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you're going to have to pay more and having a carbon free economy, that means more. the president won't ever say that. he says the opposite. >> but to be fair, if he puts out manag something to encourage, right now, you're right. they're all more expensive than traditional fuels, but if you subsidize them now, they'll get cheaper and cheaper and one might end up winning. >> that may be true. it may be wrong and why the government, government makes a parable venture capitalist. here's what you do. you tax the stuff. you make people pay more and incur -- >> oh, no, more tax at the gas pump. >> the president's thinking on this is not foggy. it's crystal clear. there's more drilling going on now. he's articulate in all of the above strategy. they're made serious investments in clean energy, some of which
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are going to pay off in the long run. they set very high standards so we raised the miles per gallon. this has been a center piece of their administration. they've taken it head on. we made no progress under president bush for eight years on energy. we're now starting to move in the right direction. the president's thinking is spot-on. >> one of the signs that silly season is upon us is that they have presidential candidates saying they can return gas to 2.50. when there's that kind of naked pander to american people, it's predictable, also, absolutely, you can't back it up. so you're done. a naked pander bear. we should see through it. >> there are three things we want in energy policy. cheap energy, clean energy and secure energy. you can have any two, but no more than two. you can't have three. if the president is not foggy,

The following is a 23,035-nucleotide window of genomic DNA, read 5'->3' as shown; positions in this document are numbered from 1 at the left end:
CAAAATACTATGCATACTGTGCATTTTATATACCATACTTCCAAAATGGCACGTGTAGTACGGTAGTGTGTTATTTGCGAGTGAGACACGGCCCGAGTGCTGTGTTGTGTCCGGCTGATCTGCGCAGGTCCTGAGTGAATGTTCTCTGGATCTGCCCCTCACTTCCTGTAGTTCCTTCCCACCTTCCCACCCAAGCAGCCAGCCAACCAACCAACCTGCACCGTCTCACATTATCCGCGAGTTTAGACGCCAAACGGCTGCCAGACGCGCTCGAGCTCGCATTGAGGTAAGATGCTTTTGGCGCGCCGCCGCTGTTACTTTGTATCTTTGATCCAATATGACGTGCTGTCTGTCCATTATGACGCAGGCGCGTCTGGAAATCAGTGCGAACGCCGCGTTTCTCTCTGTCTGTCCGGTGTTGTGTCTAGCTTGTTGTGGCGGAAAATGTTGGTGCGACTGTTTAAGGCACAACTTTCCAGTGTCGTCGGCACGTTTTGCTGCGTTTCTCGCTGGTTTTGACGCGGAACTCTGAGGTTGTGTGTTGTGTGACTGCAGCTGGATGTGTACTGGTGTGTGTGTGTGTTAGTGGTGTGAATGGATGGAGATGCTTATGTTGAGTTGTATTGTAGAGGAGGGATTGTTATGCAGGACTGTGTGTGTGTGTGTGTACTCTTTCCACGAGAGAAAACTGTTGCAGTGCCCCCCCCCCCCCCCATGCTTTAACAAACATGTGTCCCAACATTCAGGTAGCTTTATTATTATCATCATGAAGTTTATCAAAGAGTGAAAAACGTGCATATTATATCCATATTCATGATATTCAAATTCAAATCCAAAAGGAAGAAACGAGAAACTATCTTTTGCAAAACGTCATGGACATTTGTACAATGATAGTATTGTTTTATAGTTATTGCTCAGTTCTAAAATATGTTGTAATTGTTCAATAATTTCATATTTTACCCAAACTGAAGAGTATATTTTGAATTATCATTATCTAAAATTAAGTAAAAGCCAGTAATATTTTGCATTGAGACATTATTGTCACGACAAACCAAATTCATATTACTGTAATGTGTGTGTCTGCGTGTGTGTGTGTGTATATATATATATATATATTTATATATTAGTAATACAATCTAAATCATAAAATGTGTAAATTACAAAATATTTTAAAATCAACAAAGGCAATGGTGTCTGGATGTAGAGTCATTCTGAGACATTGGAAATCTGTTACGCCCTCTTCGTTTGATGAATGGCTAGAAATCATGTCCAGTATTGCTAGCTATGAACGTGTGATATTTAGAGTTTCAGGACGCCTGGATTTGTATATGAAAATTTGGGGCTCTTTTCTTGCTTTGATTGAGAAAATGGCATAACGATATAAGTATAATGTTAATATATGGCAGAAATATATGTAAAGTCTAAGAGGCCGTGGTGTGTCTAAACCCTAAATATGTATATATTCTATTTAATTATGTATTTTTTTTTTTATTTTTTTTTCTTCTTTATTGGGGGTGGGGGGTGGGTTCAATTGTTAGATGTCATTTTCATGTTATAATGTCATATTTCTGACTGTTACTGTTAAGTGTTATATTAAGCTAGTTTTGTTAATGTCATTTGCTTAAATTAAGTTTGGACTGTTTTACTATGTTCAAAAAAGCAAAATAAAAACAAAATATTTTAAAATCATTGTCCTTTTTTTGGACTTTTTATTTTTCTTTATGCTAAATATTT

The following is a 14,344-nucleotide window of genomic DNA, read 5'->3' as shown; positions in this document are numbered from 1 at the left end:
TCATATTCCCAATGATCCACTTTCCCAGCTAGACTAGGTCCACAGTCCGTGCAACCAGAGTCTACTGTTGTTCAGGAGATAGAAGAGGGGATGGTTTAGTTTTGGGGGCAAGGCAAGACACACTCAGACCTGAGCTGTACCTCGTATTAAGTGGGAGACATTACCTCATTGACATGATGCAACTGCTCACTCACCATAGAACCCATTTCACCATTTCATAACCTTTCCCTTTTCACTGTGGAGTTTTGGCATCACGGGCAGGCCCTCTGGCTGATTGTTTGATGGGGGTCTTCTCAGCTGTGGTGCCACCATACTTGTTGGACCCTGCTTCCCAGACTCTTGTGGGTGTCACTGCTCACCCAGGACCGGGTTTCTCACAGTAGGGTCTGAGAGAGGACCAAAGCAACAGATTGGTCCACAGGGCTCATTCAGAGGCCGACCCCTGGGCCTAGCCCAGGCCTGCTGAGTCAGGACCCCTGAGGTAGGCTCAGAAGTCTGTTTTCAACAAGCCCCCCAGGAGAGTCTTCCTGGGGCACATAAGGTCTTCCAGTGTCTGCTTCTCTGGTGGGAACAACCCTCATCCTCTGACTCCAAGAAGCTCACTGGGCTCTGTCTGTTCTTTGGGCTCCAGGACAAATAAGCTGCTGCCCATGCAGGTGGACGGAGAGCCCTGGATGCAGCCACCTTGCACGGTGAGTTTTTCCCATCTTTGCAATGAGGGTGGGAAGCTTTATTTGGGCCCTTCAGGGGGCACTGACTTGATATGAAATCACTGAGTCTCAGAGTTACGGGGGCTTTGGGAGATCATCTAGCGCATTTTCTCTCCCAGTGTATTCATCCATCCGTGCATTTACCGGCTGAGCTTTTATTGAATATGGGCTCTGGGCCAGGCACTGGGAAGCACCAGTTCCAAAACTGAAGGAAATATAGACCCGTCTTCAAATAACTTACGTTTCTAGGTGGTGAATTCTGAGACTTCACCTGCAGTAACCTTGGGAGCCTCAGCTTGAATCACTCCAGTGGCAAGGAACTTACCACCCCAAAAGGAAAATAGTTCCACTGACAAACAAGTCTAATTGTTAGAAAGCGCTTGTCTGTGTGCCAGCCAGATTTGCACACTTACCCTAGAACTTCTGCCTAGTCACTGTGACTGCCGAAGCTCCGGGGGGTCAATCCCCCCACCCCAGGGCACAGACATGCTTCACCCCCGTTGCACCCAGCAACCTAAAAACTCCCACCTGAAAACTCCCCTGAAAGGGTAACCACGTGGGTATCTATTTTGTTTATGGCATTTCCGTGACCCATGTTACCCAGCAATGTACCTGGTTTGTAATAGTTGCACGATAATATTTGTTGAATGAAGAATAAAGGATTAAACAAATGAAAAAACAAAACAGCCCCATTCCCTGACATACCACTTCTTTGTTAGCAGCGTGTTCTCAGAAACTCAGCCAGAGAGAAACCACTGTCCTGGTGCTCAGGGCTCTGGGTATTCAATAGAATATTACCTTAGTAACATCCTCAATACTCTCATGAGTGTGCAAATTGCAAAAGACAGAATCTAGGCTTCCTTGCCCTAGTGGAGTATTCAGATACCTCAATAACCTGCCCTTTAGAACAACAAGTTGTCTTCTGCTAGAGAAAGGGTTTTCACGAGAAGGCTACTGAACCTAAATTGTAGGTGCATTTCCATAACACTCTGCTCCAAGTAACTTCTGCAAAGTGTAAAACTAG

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then he's being deceptive. choose your two, your priorities and accept that means the third falls off the table. >> all right. thanks very much to all three of you. we appreciate it. we'll see what happens on this gay marriage issue. it will be more and more important as these candidates continue to go down the path. a surprise move by the judge in the trial of the man accused of killing his wife on their honey moon and the nfl isn't responsible for the suicide of a former player. his family says yes. they're "outfront" in an exclusive interview tonight. er- that could be a question of blood flow. cialis for daily use helps you be ready anytime the moment's right. you can be more confident in your ability to be ready. and the same cialis is the only daily ed tablet approved to treat ed and symptoms of bph, like needing to go frequently or urgently. tell your doctor about all your medical conditions and medications, and ask if your heart is healthy enough for sexual activity. do not take cialis if you take nitrates for chest pain, as this may cause an unsafe drop in blood pressure.
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we start the second half of our show with stories we care about where we focus on our own reporting, do the work and find the "outfront 5." first, iran. former new york mayor rudy giuliani joined us. he's been critical of the obama administration's handling of iran and just a short time ago said the rhetoric has increased, but it's justified. >> it is rhetoric and it's jacked up 20 degrees, 30 degrees, but it's real. not an election year or next year when is the president, the issue will be, and they have made statements that indicate they are crazy and irrational. >> envoys met in beijing today.